How it works, features, comparison with Ethereum – gadgets to use


Solana is the fastest growing blockchain network, 5th in market capitalization. Many services that were previously on Ethereum are now moving to the Solana network. And it is backed by the founder of FTX exchange. So all these achievements must have made you curious and we are here to fulfill your curiosity. In this article, we explain Solana and how it works, along with its features.

Also read | Litecoin Explained: How It Works, Its Features and Comparison to Bitcoin

explain solana

Solana is a decentralized blockchain network. Anatoly Yakavenko created and founded the Solana blockchain in 2017. Solana can currently add a block to its blockchain in 400 milliseconds. Compare this to Bitcoin which takes 10 minutes to add a block. And it can process 65,000 transactions in a second. 3 times more than VISA that can handle.

SOL is the sign of Solana. It is used to trade on crypto exchanges and to pay miners. The transaction fee is $0.0015, which is almost negligible. The SOL token has a current supply limit of 500 million which may increase in the future.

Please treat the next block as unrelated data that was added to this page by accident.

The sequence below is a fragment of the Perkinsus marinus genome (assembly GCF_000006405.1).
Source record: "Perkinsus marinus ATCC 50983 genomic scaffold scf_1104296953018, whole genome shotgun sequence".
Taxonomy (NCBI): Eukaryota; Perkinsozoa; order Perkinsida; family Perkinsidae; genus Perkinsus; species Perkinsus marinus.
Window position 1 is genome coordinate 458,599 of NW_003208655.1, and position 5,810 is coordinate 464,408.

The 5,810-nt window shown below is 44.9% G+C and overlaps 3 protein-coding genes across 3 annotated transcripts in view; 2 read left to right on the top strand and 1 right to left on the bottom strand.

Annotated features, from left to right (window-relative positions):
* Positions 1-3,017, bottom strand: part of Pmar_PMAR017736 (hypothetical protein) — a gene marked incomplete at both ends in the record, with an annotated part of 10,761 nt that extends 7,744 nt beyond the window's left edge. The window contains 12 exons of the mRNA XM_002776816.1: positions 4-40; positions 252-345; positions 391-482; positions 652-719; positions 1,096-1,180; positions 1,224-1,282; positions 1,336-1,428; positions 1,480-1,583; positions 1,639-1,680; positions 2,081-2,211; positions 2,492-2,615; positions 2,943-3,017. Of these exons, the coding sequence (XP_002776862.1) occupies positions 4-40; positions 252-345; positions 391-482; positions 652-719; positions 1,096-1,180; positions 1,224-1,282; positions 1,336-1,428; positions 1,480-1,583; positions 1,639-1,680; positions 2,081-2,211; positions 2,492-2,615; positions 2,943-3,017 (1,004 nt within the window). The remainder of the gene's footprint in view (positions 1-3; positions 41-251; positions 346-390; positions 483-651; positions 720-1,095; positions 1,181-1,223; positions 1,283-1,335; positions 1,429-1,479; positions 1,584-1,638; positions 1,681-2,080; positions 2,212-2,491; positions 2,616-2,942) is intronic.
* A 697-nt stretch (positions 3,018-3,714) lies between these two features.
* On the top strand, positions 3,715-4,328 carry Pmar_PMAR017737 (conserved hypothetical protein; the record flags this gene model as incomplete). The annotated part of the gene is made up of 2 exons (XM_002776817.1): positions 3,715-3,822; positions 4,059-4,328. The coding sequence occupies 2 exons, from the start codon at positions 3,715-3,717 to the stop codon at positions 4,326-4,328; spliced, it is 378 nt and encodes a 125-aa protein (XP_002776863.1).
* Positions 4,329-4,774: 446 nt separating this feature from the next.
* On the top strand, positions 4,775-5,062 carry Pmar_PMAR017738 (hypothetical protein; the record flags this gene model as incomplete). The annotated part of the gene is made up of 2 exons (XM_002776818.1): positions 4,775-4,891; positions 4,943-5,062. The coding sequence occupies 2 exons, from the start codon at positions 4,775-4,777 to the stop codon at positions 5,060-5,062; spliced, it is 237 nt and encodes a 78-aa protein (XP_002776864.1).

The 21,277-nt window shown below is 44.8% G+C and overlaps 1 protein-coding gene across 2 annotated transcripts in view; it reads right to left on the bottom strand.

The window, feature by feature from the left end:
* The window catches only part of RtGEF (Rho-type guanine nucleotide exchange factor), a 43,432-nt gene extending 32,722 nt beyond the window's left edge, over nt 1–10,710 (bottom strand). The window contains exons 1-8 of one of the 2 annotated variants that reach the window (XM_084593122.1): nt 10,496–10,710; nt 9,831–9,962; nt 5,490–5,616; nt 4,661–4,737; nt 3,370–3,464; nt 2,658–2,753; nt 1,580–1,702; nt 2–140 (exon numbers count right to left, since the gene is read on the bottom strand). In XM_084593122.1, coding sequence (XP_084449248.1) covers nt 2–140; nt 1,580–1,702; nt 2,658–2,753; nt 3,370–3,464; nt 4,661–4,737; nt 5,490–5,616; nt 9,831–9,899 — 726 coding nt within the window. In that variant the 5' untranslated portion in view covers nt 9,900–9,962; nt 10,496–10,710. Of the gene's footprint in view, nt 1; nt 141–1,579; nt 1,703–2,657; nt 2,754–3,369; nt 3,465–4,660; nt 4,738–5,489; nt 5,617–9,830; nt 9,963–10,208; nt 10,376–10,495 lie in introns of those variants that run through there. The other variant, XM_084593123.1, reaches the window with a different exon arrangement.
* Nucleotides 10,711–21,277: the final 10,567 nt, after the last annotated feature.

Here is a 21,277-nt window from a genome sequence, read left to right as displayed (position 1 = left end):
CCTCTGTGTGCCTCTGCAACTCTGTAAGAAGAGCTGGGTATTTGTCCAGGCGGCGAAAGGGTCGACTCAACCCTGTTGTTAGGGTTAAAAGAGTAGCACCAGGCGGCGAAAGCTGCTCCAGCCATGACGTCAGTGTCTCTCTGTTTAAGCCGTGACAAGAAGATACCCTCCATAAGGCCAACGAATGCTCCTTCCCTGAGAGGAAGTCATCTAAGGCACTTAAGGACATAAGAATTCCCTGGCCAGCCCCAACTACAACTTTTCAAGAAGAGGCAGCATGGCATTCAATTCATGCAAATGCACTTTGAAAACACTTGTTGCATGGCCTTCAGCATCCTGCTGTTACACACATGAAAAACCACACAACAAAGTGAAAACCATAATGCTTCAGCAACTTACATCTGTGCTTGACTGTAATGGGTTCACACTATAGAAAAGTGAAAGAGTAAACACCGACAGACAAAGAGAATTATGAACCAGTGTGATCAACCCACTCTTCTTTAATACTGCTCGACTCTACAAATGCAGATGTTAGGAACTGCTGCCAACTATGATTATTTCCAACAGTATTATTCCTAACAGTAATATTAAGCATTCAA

Solana’s approach is to create a fast and future-proof blockchain network. This is necessary so that Decentralized apps (DAPPS) can work on this network without delay or latency.

Here are some of the most popular Dapps based on Solana

The Solana network allows miners or validators to process multiple transactions at once instead of one. Here’s why, even though it’s a newer blockchain. It has processed 15 billion transactions. All of these factors help make Solana’s blockchain network fast, comprehensive, and cheaper.

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Features of Solana

Let’s take a look at some of the interesting features of the Solana network. How it can perform so fast and what sets it apart from other cryptocurrencies.

Proof of History (PoH)

When it comes to verifying blocks and records of data in a decentralized network, all computers have to agree on a specific time. These computers are called nodes. These nodes must communicate continuously to agree when the block is created. And not all nodes have a fast internet connection, so the speed at which they send Blocks will vary.

To speed up this process. Anatoly decided to add timestamps that have the exact time the block was created along with cryptographic (secret) proof to these blocks of records. This allowed computers to keep sending blocks regardless of their internet speed. The timestamp added to blocks lets others know when it was created and then it can be organized on the blockchain accordingly.

This greatly accelerated the process and allowed for numerous transactions within a second and faster addition of blocks to the blockchain. This process is called Proof of History. It’s a little more complicated than that, so if you want to know more, we recommend looking it up.

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